Become Who You Want to Be!
We’ve all been told and have said those well intended words: “Just be yourself.” It is a universal, friendly and dare I say; often mindlessly dealt out advice — “Hey… just be yourself…”
The question I’ve been asking myself lately is: What is “yourself”?
What exactly is “yourself”? What you or others think is yourself was made up. It did not exist. It was made up by you and the circumstances and people that shaped you into this self.
In most cases this ‘yourself’ was made up unconsciously and I think you can agree with me that if you were creating this ‘self’ consciously with intentional design there are somethings about your personality that you would have made differently. Perhaps a little bit more outgoing, a little bit more humorous, a little bit more relaxed, a little bit more decisive, a little bit less concerned about what other people think…
The good news is; if yourself was made up, could it be remade, and it still remains yourself? Absolutely. So why “just be yourself.” Why not make yourself instead? Why not make yourself in the way you now want to be instead of defaulting to what was created somehow on autopilot?
If I remain who I’ve always been, I’ll always get what I’ve always gotten and be where I’ve always been.
Notice that the circumstances and even the people that shaped you this self might have changed but you remain stuck with the self that they created or start seeking out similar circumstances and people to keep that self relevant.
Nevertheless, “Just be yourself” is good advice in many situations. I appreciate it myself sometimes because it validates who I am and have been. Also, I understand the discomfort that comes with acting in a way that’s different from how you’ve always behaved. Behaving different can feel unnatural, and in-genuine. You can even feel like a fraud if you decide to change somethings about yourself.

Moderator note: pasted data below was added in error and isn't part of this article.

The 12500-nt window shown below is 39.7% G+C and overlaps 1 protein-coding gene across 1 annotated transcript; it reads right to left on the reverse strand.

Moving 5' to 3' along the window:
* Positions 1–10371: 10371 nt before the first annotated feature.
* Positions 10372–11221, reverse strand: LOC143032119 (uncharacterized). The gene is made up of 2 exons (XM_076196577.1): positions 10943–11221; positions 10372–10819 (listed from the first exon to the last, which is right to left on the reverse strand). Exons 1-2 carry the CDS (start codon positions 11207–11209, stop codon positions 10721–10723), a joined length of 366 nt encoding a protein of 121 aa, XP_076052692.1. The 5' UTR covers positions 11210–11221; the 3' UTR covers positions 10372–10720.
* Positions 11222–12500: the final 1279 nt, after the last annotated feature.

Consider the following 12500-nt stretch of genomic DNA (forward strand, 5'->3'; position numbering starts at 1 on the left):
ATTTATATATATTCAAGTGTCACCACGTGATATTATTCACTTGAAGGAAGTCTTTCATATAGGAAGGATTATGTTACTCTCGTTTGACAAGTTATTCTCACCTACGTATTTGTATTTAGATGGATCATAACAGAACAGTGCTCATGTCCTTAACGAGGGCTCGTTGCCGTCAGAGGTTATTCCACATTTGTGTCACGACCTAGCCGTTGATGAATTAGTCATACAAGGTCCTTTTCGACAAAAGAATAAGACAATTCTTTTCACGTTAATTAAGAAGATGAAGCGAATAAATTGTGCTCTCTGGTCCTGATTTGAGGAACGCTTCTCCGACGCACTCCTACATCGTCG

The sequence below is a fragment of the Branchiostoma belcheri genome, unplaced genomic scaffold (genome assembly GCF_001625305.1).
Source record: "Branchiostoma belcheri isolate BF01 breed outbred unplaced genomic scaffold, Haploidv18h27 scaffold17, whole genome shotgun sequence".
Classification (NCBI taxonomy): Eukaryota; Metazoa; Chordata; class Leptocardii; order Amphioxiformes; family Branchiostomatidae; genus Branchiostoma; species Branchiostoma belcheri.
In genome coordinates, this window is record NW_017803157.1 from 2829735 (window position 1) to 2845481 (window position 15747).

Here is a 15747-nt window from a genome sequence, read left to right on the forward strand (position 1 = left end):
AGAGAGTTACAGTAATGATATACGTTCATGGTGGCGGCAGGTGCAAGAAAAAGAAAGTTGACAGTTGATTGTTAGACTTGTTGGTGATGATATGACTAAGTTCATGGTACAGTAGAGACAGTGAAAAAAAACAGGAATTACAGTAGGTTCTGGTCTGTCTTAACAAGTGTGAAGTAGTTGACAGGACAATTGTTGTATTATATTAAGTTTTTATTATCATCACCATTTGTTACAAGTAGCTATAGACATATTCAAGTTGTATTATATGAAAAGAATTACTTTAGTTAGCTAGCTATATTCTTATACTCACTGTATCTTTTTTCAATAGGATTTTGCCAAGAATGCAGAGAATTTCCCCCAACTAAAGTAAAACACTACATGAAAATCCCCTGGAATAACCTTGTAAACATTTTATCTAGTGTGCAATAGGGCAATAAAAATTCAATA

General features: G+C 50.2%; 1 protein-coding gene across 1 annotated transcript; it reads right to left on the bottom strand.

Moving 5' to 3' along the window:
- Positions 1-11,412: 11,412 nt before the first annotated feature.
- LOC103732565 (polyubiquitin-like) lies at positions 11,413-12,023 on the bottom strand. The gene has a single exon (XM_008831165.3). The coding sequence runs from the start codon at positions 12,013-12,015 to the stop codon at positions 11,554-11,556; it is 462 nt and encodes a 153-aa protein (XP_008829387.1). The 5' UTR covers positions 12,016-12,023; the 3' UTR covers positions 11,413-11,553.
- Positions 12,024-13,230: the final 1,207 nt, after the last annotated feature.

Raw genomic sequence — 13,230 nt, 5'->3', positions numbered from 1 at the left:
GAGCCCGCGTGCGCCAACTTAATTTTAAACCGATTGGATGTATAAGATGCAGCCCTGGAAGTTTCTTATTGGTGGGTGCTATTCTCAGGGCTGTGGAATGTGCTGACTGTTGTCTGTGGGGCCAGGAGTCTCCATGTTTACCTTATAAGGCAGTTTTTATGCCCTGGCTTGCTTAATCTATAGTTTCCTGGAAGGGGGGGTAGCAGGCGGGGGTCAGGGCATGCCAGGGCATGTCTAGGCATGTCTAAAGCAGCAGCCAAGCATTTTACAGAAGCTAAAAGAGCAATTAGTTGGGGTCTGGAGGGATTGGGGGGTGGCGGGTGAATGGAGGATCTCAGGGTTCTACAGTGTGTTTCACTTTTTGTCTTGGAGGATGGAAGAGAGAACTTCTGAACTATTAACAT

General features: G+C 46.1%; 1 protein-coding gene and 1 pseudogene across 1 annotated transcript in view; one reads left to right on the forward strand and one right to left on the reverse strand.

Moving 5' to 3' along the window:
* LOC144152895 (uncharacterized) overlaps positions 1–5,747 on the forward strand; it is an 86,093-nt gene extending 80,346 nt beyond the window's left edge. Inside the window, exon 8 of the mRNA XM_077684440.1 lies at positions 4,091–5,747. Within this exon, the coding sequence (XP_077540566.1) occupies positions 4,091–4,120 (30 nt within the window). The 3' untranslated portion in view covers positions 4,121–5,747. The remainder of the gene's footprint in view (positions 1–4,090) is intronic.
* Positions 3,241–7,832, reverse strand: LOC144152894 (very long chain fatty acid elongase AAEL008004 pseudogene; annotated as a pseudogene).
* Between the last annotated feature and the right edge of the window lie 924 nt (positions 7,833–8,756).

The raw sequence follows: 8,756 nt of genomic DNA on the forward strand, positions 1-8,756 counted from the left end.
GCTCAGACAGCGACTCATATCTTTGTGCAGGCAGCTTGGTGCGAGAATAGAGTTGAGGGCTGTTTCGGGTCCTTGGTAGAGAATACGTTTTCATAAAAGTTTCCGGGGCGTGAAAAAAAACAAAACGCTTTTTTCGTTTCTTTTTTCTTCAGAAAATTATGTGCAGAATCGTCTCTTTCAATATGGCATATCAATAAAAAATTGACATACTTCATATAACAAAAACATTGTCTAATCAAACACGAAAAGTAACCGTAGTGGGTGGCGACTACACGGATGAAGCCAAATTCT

But the problem that remains with the “just be yourself” advice is that it encourages us to be who we’ve always been, instead of nudging us to become who we now deeply want to become and prefer to be. Truth be told, a lot of people feel like they haven’t yet fully become who they feel they are and envision to be. And they are right. No matter who or what you are, there’s a better you to become. You know this.
So, when people say “Just be yourself”, they are saying that “I know you to be a certain person, I like that person, be that person”. It suggests falling back to their perceived version of who you are. What if their perception, what they think is yourself, isn’t actually your true self? What if it is something you created for better or for worse, consciously or unconsciously, as a coping mechanism to the difficulties in your life at some point? Don’t just be yourself then. Become yourself. Become the person that you envision and want to be.
“Becoming is better than being” __Carol S. Dweck
Top level example: Some people who are introverts want to develop some extrovert qualities and rightly so because it will make them more dynamic and serve them well. Just be yourself is not going to encourage them to face the discomfort of getting out of their natural zone.
Therefore, don’t just be yourself when what you would rather do is become a different ‘self’ that you deeply want. Enhancing your personality with qualities you didn’t have before is not you not being yourself. It is you becoming a better self, a higher self — it is you creating your desired self. Why just be your old self when you could create a better “yourself” that you want?
You know why. Because it is extremely uncomfortable. It is very uncomfortable and even awkward to suddenly start behaving differently than you’ve always behaved. It is uncomfortable for you and for the people who know you. You feel weird, look weird, feel uneasy, look uneasy and people who care about you will notice. When they do, they think that you’re struggling to become something that you’re not. Hence the “Just be yourself” advice.
Let such people who care about you know when you decide to develop new qualities that are likely to make you and them uncomfortable. Request they help you achieve your goal. This will give them a correct frame through which to see and judge your conduct. They will not think that you are not being yourself. They will rather look out for how well you are doing at becoming your new self with new qualities and give you the feedback you need to “become”.
“Just be yourself” in the way that you actually want to be?
“Just be yourself” when you would rather be a different self?